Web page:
First, read this:
Music Industry Killing Internet Radio.
Now read this:
Spreadsheet of what same Music Industry wants me to pay them (.xls).
View spreadsheet as html here.
Sita Sings the Blues includes 11 songs recorded by Annette Hanshaw in 1927-1929. The recordings themselves are not protected by Federal Copyright. The underlying compositions are. So we (my sales rep’s law firm, to whom I now owe additional thousands of dollars) approached the so-called music publishers to negotiate rights. After all demanded $500 per song to permit the film to play at festivals (for which I make no money and am in debt), here’s what they “estimate” for me to legally sell DVDs:
$15,000 to $26,000 per song.
Said “publishers,” entrusted with compositions that should have been in the Public Domain decades ago, include:
None will accept a royalty based on the film’s revenues. Right now the film has no revenues, because it isn’t released; but no distributor will release it without the rights cleared first. Catch-22. Historically, distributors would sometimes front large sums of money for such rights-clearing purposes, but not this year. American distributors are going bankrupt and offering miniscule sums (if anything) for indies right now.
Of course $220,000 is peanuts to a big studio, but it exceeds the entire budget of Sita. Do the publishers know that? We’ve informed them. Do they care? No. It’s fine with them if Sita is never released. Which makes them a bad parasite. Successful parasites don’t kill their host bodies. If they actually paid attention and negotiated realistically, they could make some money. Instead, they ensure Sita – and countless other independent films – will never have a legal release.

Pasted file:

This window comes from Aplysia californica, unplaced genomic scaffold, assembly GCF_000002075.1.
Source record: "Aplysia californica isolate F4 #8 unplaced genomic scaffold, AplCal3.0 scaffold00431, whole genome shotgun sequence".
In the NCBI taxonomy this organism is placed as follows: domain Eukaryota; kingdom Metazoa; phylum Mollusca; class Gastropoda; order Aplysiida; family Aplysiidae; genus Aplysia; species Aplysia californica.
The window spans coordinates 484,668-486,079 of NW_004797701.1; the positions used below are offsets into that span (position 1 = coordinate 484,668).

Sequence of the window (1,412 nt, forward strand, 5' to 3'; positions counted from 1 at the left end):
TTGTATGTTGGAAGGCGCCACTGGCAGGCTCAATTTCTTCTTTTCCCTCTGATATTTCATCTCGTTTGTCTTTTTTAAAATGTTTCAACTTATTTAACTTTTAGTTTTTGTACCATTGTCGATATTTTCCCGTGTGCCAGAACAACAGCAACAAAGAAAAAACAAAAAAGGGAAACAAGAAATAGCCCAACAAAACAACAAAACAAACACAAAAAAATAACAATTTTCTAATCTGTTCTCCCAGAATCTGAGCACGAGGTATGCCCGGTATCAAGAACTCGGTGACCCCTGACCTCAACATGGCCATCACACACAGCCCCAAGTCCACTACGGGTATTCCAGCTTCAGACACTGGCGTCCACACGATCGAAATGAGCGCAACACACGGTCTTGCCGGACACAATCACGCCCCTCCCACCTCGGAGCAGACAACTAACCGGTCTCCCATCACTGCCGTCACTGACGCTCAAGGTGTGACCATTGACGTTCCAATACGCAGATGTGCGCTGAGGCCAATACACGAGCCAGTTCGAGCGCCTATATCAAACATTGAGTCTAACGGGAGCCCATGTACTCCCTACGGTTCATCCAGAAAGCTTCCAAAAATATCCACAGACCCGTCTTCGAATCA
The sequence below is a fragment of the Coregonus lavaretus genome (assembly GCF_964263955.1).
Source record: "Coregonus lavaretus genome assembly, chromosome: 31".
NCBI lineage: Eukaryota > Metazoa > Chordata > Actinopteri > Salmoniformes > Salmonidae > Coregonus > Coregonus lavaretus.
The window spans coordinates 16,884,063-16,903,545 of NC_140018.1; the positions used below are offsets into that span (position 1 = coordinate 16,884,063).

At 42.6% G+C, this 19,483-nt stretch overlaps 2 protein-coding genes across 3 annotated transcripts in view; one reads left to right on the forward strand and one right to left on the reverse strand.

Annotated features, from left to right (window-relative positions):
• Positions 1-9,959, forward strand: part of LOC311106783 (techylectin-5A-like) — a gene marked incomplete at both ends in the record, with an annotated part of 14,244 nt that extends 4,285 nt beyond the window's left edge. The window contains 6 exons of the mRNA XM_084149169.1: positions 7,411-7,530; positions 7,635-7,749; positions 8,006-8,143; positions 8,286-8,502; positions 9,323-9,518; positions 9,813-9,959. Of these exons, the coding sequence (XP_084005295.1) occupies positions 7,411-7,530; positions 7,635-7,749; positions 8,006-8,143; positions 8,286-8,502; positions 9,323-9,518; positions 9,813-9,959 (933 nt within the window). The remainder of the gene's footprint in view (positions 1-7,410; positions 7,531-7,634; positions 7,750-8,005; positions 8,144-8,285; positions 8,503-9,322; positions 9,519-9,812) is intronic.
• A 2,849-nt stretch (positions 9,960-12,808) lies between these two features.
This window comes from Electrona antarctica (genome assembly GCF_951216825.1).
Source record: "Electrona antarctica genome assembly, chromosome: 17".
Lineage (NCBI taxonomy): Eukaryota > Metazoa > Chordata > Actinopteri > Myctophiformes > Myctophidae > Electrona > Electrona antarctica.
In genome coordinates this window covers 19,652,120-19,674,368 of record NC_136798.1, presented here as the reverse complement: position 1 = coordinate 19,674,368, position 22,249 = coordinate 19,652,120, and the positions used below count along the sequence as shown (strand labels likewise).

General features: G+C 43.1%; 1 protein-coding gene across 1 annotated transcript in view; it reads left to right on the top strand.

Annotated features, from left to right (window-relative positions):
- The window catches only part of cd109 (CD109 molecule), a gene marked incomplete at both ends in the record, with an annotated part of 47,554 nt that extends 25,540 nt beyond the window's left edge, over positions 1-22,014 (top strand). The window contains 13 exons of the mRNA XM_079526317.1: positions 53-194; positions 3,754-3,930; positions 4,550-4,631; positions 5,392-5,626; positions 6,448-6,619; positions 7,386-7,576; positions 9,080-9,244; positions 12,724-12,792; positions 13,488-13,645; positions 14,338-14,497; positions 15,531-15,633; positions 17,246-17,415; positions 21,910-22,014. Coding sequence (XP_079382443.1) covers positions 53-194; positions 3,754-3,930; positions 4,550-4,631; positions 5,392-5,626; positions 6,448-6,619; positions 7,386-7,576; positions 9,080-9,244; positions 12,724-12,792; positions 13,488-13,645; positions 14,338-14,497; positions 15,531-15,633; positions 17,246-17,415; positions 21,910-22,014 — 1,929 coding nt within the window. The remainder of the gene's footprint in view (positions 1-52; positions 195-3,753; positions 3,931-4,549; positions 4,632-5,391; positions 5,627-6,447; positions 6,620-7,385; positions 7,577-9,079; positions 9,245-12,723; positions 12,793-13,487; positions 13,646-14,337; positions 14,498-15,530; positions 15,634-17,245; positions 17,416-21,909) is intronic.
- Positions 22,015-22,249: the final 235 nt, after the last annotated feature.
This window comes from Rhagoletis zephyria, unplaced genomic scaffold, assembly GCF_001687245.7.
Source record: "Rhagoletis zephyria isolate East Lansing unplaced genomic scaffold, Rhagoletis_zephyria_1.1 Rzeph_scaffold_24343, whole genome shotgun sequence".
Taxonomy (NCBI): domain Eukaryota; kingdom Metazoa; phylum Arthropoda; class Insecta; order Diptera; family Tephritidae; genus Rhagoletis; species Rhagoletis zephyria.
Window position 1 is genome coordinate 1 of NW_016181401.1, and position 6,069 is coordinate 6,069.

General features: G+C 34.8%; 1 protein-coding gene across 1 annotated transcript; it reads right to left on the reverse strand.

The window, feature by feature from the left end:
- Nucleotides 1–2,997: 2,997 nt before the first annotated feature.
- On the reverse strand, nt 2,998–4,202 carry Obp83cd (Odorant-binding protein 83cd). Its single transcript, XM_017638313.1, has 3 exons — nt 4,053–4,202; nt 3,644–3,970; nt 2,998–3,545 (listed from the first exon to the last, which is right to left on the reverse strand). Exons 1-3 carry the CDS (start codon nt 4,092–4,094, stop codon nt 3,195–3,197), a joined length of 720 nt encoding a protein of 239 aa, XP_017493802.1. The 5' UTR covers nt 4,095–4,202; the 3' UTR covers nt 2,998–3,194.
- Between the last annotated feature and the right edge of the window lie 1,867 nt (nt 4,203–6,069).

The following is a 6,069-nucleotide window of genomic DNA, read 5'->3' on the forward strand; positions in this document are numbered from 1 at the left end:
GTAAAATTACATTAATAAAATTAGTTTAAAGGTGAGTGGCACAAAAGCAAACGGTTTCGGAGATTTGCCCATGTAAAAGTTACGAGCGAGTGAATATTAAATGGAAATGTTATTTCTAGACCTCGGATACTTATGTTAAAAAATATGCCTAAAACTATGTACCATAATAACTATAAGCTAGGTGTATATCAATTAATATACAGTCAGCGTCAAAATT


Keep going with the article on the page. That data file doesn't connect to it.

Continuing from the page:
Yes, yes, I’ve already heard this other professional advice: hire a seasoned Music Supervisor who is on drinking-buddy terms with Music Industry reps. Over drinks, the Old Boys lower the price. Thus the money gets spread out over more and more industry middlemen. I’ve also been advised to just “raise more money” (the music publishers are likewise advising the internet radio stations they’re killing to “make more money”). Only by paying off Music Industry extortionists can I court professional distributors. But given today’s film glut and weak market, it’s highly unlikely I’d even make money doing this. The Music Industry would be enriched while I continue to starve.
As long as I’m not making any money (I’m just going further into debt, actually) I’m sure as hell not going to pay any to the Entertainment Industry. I can not make money on my own just fine, thankyouverymuch.
Pirates grow more attractive every day.
P.S. – To the well-meaning ignoramuses who keep sending me helpful emails telling me to “just swap out the music”: shame on you. I know you mean well, but you should actually watch the movie before telling an artist to destroy a work of art in order to satisfy extortionists. Your advice only confirms the artistic and moral bankruptcy of the movie business. Beyond that, the authentic songs from the 20’s make a point inherent to the film, which fakes inherently cannot make – possibly there’s a Fair Use argument there. But my first point is more important.